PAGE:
ROC analysis identified MELD scores higher than 11.5 as the best cutoff value for predicting the incidence of complications (area under the curve [AUC] 0.75, 95% confidence interval [CI] = 0.63–0.87; sensitivity = 87.5%; specificity = 50.9%) (Figure 2). In total, 21 (44.7%) cases developed a complication among patients with MELD scores higher than 11.5, and 3 (10%) cases with a lower MELD score developed a complication (P = 0.001). PEP, intraoperative hemorrhage, and postoperative hemorrhaging occurred in 2 patients with MELD scores of 23 and 21, respectively. PEP and postoperative hemorrhaging occurred in 2 patients with MELD scores of 24 and 14, respectively. Intraoperative and postoperative hemorrhaging occurred in 1 patient with a MELD score of 12. Therefore, the rate of multiple complications was higher in patients with a MELD score higher than 11.5 than in those with a score lower than 11.5 (P = 0.007). The rate of intraoperative hemorrhage was higher in patients with a MELD score higher than 11.5 (P = 0.005). Additionally, the average length of postoperative stay was significantly longer in patients with a higher MELD score (P = 0.035). However, no significant difference in the rate of complications was observed among patients with different Child–Pugh classifications (Table 3).
The prognostic value of MELD scores and Child–Pugh classification scores according to sex and presence of jaundice were also assessed (Table 4).
Twelve (15.6%) patients were lost to follow-up, and the 5-year survival rate was 47% for all patients. The Kaplan–Meier curves between the higher MELD scores (>11.5) and lower scores (<11.5) are shown in Figure 3. The Kaplan–Meier estimates of the 5-year overall survival rate in patients with higher scores and lower scores were 43.9% and 51.6%, respectively. The median survival time was 6 years (95% CI, 4.1–7.9) in patients with lower scores and 5 years (95% CI, 4.2–5.8) in patients with higher scores (P = 0.391). Figure 4 shows that the estimated 5-year overall survival in patients with Child–Pugh classifications A, B, and C was 41.1%, 51.7%, and 44.4%, respectively. The median survival time for patients with Child–Pugh classifications A, B, and C was 5 years (95% CI, 3.8–6.2), 8 years (95% CI, 4.7–11.2), and 4 years (95% CI, 2.1–5.8), respectively (P = 0.427).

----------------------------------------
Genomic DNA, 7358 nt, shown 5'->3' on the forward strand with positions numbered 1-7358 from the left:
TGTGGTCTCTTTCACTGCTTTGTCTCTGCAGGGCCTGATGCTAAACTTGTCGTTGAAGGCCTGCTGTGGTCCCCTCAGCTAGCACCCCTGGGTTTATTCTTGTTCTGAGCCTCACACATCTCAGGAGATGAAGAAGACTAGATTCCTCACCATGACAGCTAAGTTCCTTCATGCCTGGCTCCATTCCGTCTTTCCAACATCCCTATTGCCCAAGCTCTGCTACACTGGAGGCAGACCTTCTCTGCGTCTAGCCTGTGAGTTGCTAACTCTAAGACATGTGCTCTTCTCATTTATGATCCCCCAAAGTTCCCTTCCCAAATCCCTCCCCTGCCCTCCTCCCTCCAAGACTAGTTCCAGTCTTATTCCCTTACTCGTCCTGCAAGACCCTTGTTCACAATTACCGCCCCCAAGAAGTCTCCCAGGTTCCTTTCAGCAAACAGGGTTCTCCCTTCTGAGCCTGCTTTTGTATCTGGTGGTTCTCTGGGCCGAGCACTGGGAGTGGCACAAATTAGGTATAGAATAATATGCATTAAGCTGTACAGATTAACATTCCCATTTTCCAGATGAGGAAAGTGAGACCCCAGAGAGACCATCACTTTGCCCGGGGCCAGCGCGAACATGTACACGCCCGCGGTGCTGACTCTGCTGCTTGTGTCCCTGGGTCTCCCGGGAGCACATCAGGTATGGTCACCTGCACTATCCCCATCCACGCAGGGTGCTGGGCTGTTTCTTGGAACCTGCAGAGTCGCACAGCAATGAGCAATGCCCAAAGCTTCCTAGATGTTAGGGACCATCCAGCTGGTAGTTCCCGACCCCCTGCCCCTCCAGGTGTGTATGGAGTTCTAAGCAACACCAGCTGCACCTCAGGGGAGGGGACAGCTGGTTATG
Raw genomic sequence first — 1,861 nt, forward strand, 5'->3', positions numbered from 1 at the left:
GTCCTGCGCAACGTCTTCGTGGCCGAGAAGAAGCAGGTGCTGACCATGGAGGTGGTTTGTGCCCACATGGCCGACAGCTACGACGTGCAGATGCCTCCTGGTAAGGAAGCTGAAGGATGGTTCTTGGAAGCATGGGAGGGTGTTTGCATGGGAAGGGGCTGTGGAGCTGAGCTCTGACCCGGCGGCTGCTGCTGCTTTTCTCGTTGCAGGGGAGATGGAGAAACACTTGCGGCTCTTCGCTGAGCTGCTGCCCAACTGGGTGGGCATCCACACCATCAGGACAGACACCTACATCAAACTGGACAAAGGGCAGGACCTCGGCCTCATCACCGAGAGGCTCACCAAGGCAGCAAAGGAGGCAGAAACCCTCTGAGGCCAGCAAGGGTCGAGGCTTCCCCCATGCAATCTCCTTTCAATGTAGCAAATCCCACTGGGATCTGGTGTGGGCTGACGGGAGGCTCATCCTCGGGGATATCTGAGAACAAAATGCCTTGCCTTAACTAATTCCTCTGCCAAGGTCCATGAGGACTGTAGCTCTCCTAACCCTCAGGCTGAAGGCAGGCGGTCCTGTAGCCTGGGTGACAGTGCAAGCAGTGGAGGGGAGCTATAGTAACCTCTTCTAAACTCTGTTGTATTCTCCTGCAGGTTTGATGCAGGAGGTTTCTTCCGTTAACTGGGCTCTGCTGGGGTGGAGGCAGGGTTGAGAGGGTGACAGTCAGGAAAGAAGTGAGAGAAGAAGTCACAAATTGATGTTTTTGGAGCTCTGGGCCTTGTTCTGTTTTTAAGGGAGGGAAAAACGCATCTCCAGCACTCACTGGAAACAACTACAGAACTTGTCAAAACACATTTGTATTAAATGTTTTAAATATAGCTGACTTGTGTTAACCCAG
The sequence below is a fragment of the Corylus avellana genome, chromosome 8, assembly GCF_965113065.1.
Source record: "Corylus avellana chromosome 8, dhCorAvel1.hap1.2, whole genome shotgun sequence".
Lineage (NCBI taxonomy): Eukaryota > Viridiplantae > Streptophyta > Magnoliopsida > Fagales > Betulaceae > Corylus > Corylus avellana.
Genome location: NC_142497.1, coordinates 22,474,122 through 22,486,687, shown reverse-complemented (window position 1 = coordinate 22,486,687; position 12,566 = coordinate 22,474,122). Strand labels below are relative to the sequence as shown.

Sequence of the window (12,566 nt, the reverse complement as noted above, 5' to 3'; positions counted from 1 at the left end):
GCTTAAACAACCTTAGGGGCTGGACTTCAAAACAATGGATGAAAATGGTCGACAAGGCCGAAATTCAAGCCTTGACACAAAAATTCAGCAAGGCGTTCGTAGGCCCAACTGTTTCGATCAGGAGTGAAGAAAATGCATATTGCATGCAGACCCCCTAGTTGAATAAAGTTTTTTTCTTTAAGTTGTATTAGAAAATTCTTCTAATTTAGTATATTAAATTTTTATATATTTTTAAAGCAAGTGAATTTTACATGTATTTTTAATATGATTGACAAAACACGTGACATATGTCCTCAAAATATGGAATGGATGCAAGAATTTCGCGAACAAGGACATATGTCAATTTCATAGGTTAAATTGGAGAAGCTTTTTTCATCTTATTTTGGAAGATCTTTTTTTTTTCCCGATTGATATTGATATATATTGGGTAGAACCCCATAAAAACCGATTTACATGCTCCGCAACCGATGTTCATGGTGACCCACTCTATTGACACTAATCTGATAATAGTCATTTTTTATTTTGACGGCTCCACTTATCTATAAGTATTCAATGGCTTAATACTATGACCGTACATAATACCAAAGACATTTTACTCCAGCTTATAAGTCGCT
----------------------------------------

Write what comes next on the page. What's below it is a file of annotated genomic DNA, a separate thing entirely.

Because of their poor hepatic reserve, surgical treatment of choledocholithiasis in cirrhotic patients has high morbidity (66.7%) and mortality rates (44.4%).4 Laparoscopic common bile duct exploration may be effective in these patients with a Child–Pugh classification of A or B, but the conversion from laparoscopic to open surgery is unavoidable with hemorrhaging and severe adhesions.17 As a minimally invasive technique, ERCP has become the first choice for choledocholithiasis in the general population, and has also been reported to be useful in a few cases of cirrhosis.5,6 Endoscopic treatment has some advantages because several types of endoscopic technologies can be alternatives during an operation, recovery is rapid because the incision is small or absent, there is little restriction from ascites, and there is no risk associated with general anesthesia because only a sedative is used. Cirrhotic and noncirrhotic patients treated for choledocholithiasis showed similar results for stone clearance, morbidity, and mortality.9
However, studies have shown that the mortality and morbidity rates after EST are high,6 and long-term follow-up studies are needed to confirm these results.18 Preoperative decision making would be facilitated if the expected intraoperative and postoperative morbidity could be preoperatively predicted. Studies have shown that MELD scores are predictors for mortality after major surgery in cirrhotic patients19 and appear to predict morbidity more accurately than the Child–Pugh classification system in cirrhotic patients who undergo laparoscopic cholecystectomy.12